1. Love that you use Michael Pollan as a source!! His books are amazing! I have learned so much from him!
    To me, diet is pretty simple, if it comes from nature with no added chemicals its good. If “man” had a hand in concocting it leave it alone!!

  2. I know this was published 3 years ago, and you often say sugar is sugar, but it appears there has been more recent information on HFCS proving that it (not plain corn syrup) really is worse for us than traditional sugar and that it causes some health concerns including liver disease. Perhaps that part should be updated.

  3. Yeah, the HFCS thing…. I like my sweets, and although I limit them to a once in a while food, I’ve found that if I choose a sugar treat, I feel normal, but if I eat HFCS I get sweaty and swollen glands. I definitely think sticking to sugar is a lesser of two evils.

  4. Yes! Curious about your take on spice blends though, containing more than 5 spices and if you’re ok with that (convenient for those that don’t want to make their own blends all the time) For example Wildtree’s Organic Taco seasoning ingredient list includes organic chili powder, organic yellow corn flour, organic cumin, sea salt, organic onion, organic oregano, organic garlic, and organic black pepper. Would love your take on it, thanks!

    1. Amy Taylor (comment moderator)

      Hi there. We would be more likely to eat them if we made them ourselves. :) I admit to occasionally indulging in chips fried in avocado oil.

  5. About high fructose corn, or any other fructose syrups- (agave etc.): as I understand it, these syrups, while chemically identical to cane sugar simply do not taste as sweet as cane sugar. In order to achieve the same sweetness as, say, soda made with sugar, the manufacturers need to use significantly more HCFS than they would with cane sugar. This is possible because HCFS is so much less $$ than cane or beet sugar. So a can of Coke with HCFS contains 10 (+-) teaspoons of sugar while one made with cane sugar contains 8 (+-). While at first glance, this doesn’t seem like much of a difference, but it represents 20% more sugar in foods made with HCFS than cane or beet sugar. And, which is the ultimate message of this blog, it generally all represents about 70-80% more sugar than you might use if you were making, for example, your own fizzy lemonade (soda water, 1-2tsp sugar, juice of a lemon).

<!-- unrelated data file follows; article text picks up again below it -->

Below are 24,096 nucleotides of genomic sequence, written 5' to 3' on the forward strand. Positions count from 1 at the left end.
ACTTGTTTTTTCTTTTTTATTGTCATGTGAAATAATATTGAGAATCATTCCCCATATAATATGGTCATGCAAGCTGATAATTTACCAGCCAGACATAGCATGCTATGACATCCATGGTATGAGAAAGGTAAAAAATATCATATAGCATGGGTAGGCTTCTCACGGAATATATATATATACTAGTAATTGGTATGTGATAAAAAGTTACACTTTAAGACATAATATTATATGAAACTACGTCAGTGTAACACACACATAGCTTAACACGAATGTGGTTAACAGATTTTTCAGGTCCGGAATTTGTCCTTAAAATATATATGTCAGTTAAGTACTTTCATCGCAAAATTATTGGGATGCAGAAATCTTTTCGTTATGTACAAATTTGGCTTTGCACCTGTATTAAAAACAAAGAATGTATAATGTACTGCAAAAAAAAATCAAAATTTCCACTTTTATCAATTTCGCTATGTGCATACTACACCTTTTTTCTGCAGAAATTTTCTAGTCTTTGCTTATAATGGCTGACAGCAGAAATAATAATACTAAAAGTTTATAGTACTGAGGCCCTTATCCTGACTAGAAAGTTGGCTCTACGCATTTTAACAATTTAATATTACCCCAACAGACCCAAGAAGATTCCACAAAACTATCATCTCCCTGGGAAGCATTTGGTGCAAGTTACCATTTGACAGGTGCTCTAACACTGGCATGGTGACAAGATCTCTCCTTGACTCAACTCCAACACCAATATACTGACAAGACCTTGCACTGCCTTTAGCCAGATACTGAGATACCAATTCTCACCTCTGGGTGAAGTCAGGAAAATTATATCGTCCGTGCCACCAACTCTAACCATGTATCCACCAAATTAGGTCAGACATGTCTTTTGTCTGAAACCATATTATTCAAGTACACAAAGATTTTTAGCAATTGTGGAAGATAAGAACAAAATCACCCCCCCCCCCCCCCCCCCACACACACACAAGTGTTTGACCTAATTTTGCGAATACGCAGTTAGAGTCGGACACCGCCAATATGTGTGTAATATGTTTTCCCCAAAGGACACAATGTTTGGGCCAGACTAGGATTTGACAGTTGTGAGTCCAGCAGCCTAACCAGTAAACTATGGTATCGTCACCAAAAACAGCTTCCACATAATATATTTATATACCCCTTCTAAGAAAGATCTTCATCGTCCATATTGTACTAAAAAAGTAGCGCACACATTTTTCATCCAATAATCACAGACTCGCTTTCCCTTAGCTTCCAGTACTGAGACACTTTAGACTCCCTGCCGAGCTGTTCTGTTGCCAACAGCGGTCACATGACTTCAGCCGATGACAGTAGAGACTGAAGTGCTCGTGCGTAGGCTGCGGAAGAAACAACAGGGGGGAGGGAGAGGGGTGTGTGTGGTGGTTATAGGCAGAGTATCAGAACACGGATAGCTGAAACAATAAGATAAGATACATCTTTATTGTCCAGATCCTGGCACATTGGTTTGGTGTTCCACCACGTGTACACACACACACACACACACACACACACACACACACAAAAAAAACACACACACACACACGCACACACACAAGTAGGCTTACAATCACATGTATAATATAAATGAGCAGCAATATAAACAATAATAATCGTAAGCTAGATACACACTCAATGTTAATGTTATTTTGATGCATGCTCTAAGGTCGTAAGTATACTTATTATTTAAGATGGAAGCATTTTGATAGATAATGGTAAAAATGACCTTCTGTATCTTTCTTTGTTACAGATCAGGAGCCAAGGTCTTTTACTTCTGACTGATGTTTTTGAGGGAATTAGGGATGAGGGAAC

6. Assistant to 100 Days (Amy)

    Hi Brittany. We aren’t advocating consuming it. We are just saying it is not that different from refined table sugar. We say stay away from both. ~Amy

    1. I think that the article meant theat sugar is not better than HFCS, not that HFCS IS GOOD.

  7. Sorry but you lost me when you said HFCS was ok.
    I would never feed this poison to my family.

  8. My doctor said that to lower my cholesterol (or he would prescribe meds), I needed to cut out eggs, beef, and pork. I started walking and ignored the diet advice. The next time I went to his office my cholesterol had gone down 40 pts. I told my chiropractor what the doctor said and he told me to NEVER take meds that lower cholesterol because your brain is mainly made of it and those medications are worse than having “high” cholesterol (the high number is lowered every few years).

  9. The store bread thing really shocked me. Here in TX H-E-B bakes a ton of bread. I used to buy it until I read the ingredients which is a mile long. Fortunately they have an organic Tuscan bread with very few ingredients. I also found Como bread at Walmart.

    1. Robin, my husband and I recently moved to Houston, and I have discovered the HEB. It is my favorite conventional supermarket ever, but I’ve never seen the organic Tuscan bread. Is it in the bread aisle or the bakery? I would love to try it. Thanks! (And it’s good to be back in Texas after 13 years in a small town out of state, btw!)